Virtual Cookie Party
I’m spending the winter in Long Beach, California. Every morning, I open my door and the sky is blue, and the air warm. Snow, blistering wind seem far away. Don’t miss the bitter weather, but I’ll miss my cookie club and the traditional holiday parties.
So this is my way of compensating…sharing a virtual of a cookie party with all of you. Included is a recipe for my favorite cookies, but, just like in our actual cookie club, first there’s the story of the cookie.
The Story of the Pecan Butter Balls
The story of the pecan butter balls is an American story replete with the richness from immigration mixed in our American stew. My grandmother gave me this recipe and I remember standing on a stool so I could reach the bowl of dough and grab pieces to roll into balls. Next to me stood my aunt who was grinding pecans with a hand cranked machine. I suspect this recipe is one of my great grandfather’s, a baker trained in Dusseldorf, Germany, who immigrated to this country in the 1800’s. He eventually opened a bakery where these cookies, ice cream, and meat turnovers for men on lunch breaks or between shifts in Pittsburgh steel mills were created. So the pecan butterballs have survived more than a century of cross oceanic immigration, world wars, terrible economic downturns (the panic in 1910 closed down my great-grandfather’s bakery), political upheavals, and the deaths of all my ancestors. In my family, they’ve been baked for Christmas and Chanukah and Kwanza.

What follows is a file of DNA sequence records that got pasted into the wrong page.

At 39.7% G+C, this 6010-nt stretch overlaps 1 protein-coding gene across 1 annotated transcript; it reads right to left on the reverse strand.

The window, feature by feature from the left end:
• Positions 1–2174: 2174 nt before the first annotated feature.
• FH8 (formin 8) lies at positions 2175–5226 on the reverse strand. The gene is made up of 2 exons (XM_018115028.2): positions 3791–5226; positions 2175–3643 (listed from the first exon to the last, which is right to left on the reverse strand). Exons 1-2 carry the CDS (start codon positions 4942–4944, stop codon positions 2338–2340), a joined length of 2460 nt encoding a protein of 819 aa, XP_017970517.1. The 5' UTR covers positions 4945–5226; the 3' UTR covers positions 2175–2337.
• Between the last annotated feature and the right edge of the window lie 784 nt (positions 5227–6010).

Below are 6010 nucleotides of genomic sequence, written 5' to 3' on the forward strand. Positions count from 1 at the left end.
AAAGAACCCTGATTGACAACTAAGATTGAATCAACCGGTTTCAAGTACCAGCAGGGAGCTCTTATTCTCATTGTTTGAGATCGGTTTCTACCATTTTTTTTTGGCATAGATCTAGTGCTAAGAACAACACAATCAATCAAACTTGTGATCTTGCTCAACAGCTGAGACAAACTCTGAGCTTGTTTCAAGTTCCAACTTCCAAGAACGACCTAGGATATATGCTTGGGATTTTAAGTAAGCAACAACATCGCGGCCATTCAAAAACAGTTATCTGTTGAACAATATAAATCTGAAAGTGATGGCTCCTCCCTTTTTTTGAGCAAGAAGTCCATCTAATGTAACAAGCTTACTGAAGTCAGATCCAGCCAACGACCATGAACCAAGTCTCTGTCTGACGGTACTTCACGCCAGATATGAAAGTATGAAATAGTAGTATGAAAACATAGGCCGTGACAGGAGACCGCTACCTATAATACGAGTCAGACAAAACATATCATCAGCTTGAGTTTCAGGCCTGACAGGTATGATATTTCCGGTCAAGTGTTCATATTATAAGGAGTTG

Unabashedly, I’ll admit it’s my favorite cookie which is why it’s private family voyage was when it became the first recipe in my novel, The Christmas Cookie Club. Then Zingerman’s and I decided to collaborate on the Christmas cookie collection, and it was included. Imagine my delight at the Zingerman’s Bakehouse seeing a machine pump out the balls that I had rolled by hand so long ago. Now, I could further shape them, and then dust them with confectioner’s sugar. And there they were, my family’s cookies, nestled in a box with pictures I had painted of them on the top!
Once the novel hit the stands and the recipe published, bookstore owners and food editors started baking it, photographing it, featuring it in articles and book store promos. And so it spread across the country.
Of course, I sent a box of Zingerman’s cookies to my brother. He called me after he ate one exclaiming how the taste transported him to his childhood, our grandmother’s kitchen, the bountiful lights, bright decorations, and rich love that so represented her and our family.
So cookies can be tastes of the past that we bring into the present and future.
And here’s the recipe:
Pecan Butter Balls
2 cups chopped pecans
2 cups flour
1 cup melted butter
½ cup sugar
2 teaspoons vanilla
¼ teaspoons salt
Chop pecans in blender or food processor. Combine all except confectioner’s sugar. Gather into a ball. With floured hands, shape in one inch balls and bake on ungreased cookie sheet. I line my cookie sheets with wax paper or parchment paper and spray them with Pam. Bake in 325 degree oven for 20 minutes. Pull off the papers and let cookies cool, but make sure they’re still warm and gently shake them in bag with confectioners. Place them back on the paper and add more confectioners while they cool. Makes five dozen.
Wishing each of you the joy, lights, and love of the holiday season.
As always I look forward to your comments and suggestions.